How to recycle timely content to make evergreen content

The ephemeral news cycle in all of its iterations—cable news, print, blogs, radio, social media—leaves very little time to write any timely content. Just as you think you are writing something, an ode to whatever the news is this week, it may be gone, only useful the next time it shows up in a news cycle.

So a publisher solely focuses on writing evergreen content, which can be read months even years after it has been published; it needs no context to understand. The problem with this is that people are also focused on the here and now. During that here and now, they are more likely to share that content.

Sharing content and passing it along to people—whether it’s posting a link on someone’s Facebook wall, retweeting some content on your Twitter feed, or emailing your mom that article—is the norm these days. And in order to have share-worthy content, publishers will need both evergreen and timely content. But how can you prepare for this?

How To Strategize Timely Content

By Emily E. Steck

Good content is worth sharing. Here are some tips to strategize, write, publish and share timely content.

  • Understand Your Market

    By Emily E. Steck

    What does your publication stand for? What kind of content do you publish? Who is your audience? Before you strategize and execute, overlook what it is you do and why you publish specific content.

  • Study the News and Its Discussions

    By Emily E. Steck

    Break down stories to their bare minimum. What are they about? Why are people talking about them? What are they saying? Understand the story and why it is important.

  • Combine It with Evergreen Content

    By Emily E. Steck

    Take your manifesto and apply it to the most basic stories. Think about how you can write timely content about current conversations like feminism, race, gay rights, sports controversies, etc. Do it.

  • Publish Timely Content in a Timely Matter

    By Emily E. Steck

    Remember, you need to publish it in the peak of the conversation in order for people to share it. Good news is: people will want to share it a.) if it's good b.) if they respect the publisher.

  • Timely Content Becomes Repurposed Content

    By Emily E. Steck

    After the fuss is over of the latest news cycle, remember that timely content can become re-purposed content, tweaked as evergreen content or edited for future use. Remember: time is a flat circle. 

Timely content can get tricky, not only in executing the content on time, but also how it relates to the content you publish. Publishers must ask themselves: how can we turn current events into relevant content? Well, you really have to be creative and understand your content. Who is your audience? Why do you publish the content you do? What is your mission?

Then, think about what you write about it and how to write for it. If you are a blog that writes about writers, how can you think outside of the box to create timely content? Then, analyze the news. The only way that works is to simplify it to its absolute bareness. What are we really talking about in that piece? How does it relate to my publishing? And if you can make this timely content without being overtly on the nose, it can then become repurposed evergreen content.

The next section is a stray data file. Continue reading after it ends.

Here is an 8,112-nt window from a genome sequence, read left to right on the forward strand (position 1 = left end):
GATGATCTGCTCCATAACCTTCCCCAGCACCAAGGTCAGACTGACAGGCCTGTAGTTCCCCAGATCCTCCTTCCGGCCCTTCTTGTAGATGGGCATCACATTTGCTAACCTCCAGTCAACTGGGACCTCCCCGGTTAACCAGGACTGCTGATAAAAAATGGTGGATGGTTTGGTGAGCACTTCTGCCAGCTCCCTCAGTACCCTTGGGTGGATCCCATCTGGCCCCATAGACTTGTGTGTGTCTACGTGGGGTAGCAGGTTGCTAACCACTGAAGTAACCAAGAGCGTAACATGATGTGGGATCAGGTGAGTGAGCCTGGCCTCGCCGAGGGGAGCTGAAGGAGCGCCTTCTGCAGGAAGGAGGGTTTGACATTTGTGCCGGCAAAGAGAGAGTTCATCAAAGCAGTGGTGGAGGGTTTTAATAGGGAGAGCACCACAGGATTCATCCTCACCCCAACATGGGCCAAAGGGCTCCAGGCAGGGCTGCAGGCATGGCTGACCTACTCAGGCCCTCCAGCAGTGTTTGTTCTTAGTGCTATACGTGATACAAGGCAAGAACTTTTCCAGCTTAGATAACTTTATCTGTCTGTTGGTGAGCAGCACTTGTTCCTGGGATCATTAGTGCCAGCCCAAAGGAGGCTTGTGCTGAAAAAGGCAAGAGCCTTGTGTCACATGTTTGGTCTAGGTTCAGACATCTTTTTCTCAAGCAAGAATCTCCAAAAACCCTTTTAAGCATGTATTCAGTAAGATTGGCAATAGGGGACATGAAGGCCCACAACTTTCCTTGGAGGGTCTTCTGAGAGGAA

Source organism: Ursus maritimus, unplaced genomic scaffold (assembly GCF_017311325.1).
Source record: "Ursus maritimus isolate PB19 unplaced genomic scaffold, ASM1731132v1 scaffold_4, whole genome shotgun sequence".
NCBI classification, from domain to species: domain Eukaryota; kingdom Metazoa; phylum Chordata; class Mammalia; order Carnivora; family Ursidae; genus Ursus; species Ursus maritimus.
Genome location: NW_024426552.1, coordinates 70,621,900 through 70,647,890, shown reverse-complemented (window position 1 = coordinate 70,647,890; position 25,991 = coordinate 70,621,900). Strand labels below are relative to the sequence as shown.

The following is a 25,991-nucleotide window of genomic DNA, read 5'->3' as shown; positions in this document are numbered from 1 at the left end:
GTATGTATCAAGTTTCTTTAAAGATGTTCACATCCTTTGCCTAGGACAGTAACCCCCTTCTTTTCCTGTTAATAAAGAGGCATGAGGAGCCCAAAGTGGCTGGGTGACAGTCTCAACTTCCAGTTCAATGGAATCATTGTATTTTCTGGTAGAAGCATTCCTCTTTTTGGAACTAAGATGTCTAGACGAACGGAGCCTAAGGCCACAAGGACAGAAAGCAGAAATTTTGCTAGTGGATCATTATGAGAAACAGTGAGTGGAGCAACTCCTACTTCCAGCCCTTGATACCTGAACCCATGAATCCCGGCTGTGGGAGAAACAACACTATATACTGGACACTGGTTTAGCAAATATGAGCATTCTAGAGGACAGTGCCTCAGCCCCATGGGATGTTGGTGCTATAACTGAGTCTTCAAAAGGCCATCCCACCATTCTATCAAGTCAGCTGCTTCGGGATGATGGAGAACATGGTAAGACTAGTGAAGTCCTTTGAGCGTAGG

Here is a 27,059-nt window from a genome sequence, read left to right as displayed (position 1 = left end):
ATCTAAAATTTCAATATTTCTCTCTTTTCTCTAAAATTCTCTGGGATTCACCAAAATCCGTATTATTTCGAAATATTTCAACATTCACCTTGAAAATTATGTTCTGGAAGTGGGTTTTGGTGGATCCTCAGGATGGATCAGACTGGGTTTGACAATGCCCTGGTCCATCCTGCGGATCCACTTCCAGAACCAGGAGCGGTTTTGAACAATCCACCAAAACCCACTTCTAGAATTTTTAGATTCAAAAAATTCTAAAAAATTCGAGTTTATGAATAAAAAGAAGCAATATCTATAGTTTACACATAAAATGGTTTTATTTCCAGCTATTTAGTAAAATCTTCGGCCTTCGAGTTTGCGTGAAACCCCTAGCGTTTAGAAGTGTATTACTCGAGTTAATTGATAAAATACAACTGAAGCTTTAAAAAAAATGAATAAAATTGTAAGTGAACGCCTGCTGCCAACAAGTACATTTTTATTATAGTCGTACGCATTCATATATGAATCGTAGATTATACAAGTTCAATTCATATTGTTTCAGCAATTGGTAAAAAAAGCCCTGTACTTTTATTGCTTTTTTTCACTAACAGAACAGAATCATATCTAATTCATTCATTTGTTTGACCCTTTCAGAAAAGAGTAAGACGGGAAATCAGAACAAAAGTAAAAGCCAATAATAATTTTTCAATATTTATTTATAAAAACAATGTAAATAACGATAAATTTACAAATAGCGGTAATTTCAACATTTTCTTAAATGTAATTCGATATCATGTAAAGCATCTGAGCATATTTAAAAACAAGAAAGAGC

One of the more successful publishers to have done this is one of our publishing partners The Stoner’s Cookbook. Consistently, they take timely content and relate it to marijuana. For example, the recent conversations about feminism in various news stories (the celebrity nude scandal, Emma Watson’s UN speech, sexual assault on college campuses, the wage gap) led to The Stoner’s Cookbook to publish an article that highlights women’s contributions to the marijuana industry.

5 Women Changing the Perception of Pot

By The Stoner's Cookbook

The marijuana industry has come under fire for being a boys club, but women have begun to gain significant traction. shows us 5 great women making a difference in the marijuana industry.

  • Diane Fornbacher

    By The Stoner's Cookbook

    Diane is the founder of [](, a site that approaches marijuana news from a female perspective and posts in-depth articles highlighting women’s unique positioning & experiences in the business.

  • Dr. Dina

    By The Stoner's Cookbook

    Medical cannabis consultant for Snoop Lion & 2 Chainz, & former prohibitionist, Dr. Dina has brought health and healing by way of facilitating the opening of a doctor’s office in LA for weed patients.

  • Sabrina Fendrick

    By The Stoner's Cookbook

    Sabrina, founder of NORML, organizes female-focused campaigns & fundraisers in addition to managing a large database of volunteer women & speaks regularly about marijuana issues affecting women.

  • Dr. Bonni Goldstein

    By The Stoner's Cookbook

    [Dr. Bonni](, pediatrician & medical director of Ghost Group (which manages [](, is an advocate of medical marijuana, in addition to testing of strains for safety, potency & effectiveness.

  • Senator Liz Krueger

    By The Stoner's Cookbook

    Senator Krueger pushes for New York’s legalization with more fervor than any other politician. Liz has introduced legislation that would allow New Yorkers to grow, buy, sell & regulate cannabis.

So to continue with our writing blog scenario, if you write a blog about what it means to be a writer and you would like to write timely content, look at the news. Maybe you’ll write about feminism; write about some of your favorite female writers like Virginia Wolff, the Brontë sisters, Jane Austen, Agatha Christie, JK Rowling. Write about feminist male authors like Henrik Ibsen, George Bernard Shaw, Mark Twain.

Get creative and realize that you are solving both a short-term and long-term problem in terms of the content you publish.

Image: Luke Jones/Flickr

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